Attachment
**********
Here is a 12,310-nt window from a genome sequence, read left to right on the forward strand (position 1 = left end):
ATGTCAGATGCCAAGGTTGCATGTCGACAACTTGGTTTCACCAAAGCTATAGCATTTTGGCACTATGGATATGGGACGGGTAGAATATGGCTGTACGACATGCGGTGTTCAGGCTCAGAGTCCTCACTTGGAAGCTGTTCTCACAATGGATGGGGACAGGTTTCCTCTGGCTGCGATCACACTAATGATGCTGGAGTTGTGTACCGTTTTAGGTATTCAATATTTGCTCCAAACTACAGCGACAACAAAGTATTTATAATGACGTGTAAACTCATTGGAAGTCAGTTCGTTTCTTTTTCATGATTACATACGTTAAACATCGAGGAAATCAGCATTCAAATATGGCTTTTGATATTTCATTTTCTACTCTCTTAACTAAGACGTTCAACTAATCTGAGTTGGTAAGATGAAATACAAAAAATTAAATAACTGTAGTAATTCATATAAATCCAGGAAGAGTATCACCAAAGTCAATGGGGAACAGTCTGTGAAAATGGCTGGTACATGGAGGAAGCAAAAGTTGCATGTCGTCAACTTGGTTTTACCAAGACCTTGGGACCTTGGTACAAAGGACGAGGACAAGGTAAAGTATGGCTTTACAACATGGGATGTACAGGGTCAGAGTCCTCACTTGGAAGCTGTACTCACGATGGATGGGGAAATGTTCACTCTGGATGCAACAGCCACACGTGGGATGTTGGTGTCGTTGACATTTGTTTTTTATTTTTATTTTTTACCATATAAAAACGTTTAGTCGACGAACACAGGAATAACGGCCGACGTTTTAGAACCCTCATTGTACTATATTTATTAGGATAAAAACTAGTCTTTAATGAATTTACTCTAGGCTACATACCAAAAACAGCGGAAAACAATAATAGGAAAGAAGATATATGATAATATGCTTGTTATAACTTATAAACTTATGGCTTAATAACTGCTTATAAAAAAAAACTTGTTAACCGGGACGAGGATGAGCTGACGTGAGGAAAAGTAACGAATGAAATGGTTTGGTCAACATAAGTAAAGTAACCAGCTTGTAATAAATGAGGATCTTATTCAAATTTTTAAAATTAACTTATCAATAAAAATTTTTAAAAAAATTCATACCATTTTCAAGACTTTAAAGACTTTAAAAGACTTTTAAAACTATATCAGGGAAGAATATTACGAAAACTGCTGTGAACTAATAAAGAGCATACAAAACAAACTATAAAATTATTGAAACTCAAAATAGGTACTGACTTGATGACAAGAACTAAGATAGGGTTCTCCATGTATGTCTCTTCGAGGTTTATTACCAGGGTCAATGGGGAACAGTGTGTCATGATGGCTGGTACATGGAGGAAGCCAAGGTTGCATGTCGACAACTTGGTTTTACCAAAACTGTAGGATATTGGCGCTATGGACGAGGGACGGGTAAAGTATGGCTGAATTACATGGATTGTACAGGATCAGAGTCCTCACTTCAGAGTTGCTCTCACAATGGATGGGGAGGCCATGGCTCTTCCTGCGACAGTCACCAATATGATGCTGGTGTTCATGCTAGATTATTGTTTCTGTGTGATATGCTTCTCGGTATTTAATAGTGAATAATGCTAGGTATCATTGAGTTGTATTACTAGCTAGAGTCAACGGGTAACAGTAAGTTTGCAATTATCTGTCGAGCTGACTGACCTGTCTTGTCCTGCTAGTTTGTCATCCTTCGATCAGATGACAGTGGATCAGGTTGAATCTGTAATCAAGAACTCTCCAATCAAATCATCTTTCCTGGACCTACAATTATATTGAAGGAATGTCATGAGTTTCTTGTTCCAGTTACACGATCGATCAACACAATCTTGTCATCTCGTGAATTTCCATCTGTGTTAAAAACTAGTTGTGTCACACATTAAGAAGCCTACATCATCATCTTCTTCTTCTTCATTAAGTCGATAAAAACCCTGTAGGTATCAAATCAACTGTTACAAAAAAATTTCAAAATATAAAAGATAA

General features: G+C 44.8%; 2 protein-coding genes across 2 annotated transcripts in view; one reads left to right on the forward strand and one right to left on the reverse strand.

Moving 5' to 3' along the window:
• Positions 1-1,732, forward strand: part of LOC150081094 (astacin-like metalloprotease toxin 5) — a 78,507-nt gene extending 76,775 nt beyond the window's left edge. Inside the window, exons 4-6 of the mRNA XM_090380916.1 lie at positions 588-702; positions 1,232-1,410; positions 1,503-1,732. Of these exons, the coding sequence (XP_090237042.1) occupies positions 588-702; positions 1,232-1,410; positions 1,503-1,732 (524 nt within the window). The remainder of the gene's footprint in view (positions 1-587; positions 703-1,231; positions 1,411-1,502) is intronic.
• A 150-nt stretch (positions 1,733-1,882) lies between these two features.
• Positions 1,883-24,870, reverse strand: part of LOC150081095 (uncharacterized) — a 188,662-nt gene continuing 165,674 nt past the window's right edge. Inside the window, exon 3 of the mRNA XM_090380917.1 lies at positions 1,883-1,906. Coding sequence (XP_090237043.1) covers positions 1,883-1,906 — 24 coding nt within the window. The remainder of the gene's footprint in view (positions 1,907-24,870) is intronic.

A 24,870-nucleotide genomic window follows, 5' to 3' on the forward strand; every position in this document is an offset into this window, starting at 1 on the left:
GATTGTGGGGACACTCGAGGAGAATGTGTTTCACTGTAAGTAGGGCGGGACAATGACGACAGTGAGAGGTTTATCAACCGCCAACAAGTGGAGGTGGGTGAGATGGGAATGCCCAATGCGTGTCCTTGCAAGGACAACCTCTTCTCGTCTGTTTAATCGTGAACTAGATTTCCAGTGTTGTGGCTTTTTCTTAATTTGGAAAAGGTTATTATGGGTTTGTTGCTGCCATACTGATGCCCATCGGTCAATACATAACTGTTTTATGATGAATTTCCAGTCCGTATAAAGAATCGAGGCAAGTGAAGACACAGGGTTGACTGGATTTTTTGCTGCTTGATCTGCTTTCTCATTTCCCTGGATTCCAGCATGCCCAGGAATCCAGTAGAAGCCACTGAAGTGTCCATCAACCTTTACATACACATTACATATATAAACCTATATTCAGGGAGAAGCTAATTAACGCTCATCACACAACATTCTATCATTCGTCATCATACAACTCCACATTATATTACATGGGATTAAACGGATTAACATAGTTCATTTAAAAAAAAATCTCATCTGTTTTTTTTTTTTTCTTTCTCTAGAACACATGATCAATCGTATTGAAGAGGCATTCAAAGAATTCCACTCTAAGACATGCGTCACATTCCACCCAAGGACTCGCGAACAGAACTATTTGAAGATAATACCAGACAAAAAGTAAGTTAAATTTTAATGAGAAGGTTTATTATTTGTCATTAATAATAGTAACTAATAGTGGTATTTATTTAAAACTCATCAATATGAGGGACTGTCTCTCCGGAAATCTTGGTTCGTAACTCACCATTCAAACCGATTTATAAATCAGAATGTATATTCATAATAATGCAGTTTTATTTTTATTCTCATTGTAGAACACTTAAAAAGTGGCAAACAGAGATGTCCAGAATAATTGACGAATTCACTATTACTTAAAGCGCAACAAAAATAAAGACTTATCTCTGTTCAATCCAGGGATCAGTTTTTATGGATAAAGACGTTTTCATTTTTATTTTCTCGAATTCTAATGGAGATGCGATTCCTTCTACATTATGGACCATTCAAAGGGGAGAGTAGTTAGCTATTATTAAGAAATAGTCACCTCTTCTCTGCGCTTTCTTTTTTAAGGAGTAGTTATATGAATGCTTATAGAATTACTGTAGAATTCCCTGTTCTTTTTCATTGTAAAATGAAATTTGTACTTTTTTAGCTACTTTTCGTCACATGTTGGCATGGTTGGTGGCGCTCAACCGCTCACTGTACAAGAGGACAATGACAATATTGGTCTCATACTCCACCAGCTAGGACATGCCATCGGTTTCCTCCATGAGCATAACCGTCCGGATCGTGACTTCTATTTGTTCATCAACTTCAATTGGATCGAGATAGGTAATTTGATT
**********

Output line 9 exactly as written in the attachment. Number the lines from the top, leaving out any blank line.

GATTGTGGGGACACTCGAGGAGAATGTGTTTCACTGTAAGTAGGGCGGGACAATGACGACAGTGAGAGGTTTATCAACCGCCAACAAGTGGAGGTGGGTGAGATGGGAATGCCCAATGCGTGTCCTTGCAAGGACAACCTCTTCTCGTCTGTTTAATCGTGAACTAGATTTCCAGTGTTGTGGCTTTTTCTTAATTTGGAAAAGGTTATTATGGGTTTGTTGCTGCCATACTGATGCCCATCGGTCAATACATAACTGTTTTATGATGAATTTCCAGTCCGTATAAAGAATCGAGGCAAGTGAAGACACAGGGTTGACTGGATTTTTTGCTGCTTGATCTGCTTTCTCATTTCCCTGGATTCCAGCATGCCCAGGAATCCAGTAGAAGCCACTGAAGTGTCCATCAACCTTTACATACACATTACATATATAAACCTATATTCAGGGAGAAGCTAATTAACGCTCATCACACAACATTCTATCATTCGTCATCATACAACTCCACATTATATTACATGGGATTAAACGGATTAACATAGTTCATTTAAAAAAAAATCTCATCTGTTTTTTTTTTTTTCTTTCTCTAGAACACATGATCAATCGTATTGAAGAGGCATTCAAAGAATTCCACTCTAAGACATGCGTCACATTCCACCCAAGGACTCGCGAACAGAACTATTTGAAGATAATACCAGACAAAAAGTAAGTTAAATTTTAATGAGAAGGTTTATTATTTGTCATTAATAATAGTAACTAATAGTGGTATTTATTTAAAACTCATCAATATGAGGGACTGTCTCTCCGGAAATCTTGGTTCGTAACTCACCATTCAAACCGATTTATAAATCAGAATGTATATTCATAATAATGCAGTTTTATTTTTATTCTCATTGTAGAACACTTAAAAAGTGGCAAACAGAGATGTCCAGAATAATTGACGAATTCACTATTACTTAAAGCGCAACAAAAATAAAGACTTATCTCTGTTCAATCCAGGGATCAGTTTTTATGGATAAAGACGTTTTCATTTTTATTTTCTCGAATTCTAATGGAGATGCGATTCCTTCTACATTATGGACCATTCAAAGGGGAGAGTAGTTAGCTATTATTAAGAAATAGTCACCTCTTCTCTGCGCTTTCTTTTTTAAGGAGTAGTTATATGAATGCTTATAGAATTACTGTAGAATTCCCTGTTCTTTTTCATTGTAAAATGAAATTTGTACTTTTTTAGCTACTTTTCGTCACATGTTGGCATGGTTGGTGGCGCTCAACCGCTCACTGTACAAGAGGACAATGACAATATTGGTCTCATACTCCACCAGCTAGGACATGCCATCGGTTTCCTCCATGAGCATAACCGTCCGGATCGTGACTTCTATTTGTTCATCAACTTCAATTGGATCGAGATAGGTAATTTGATT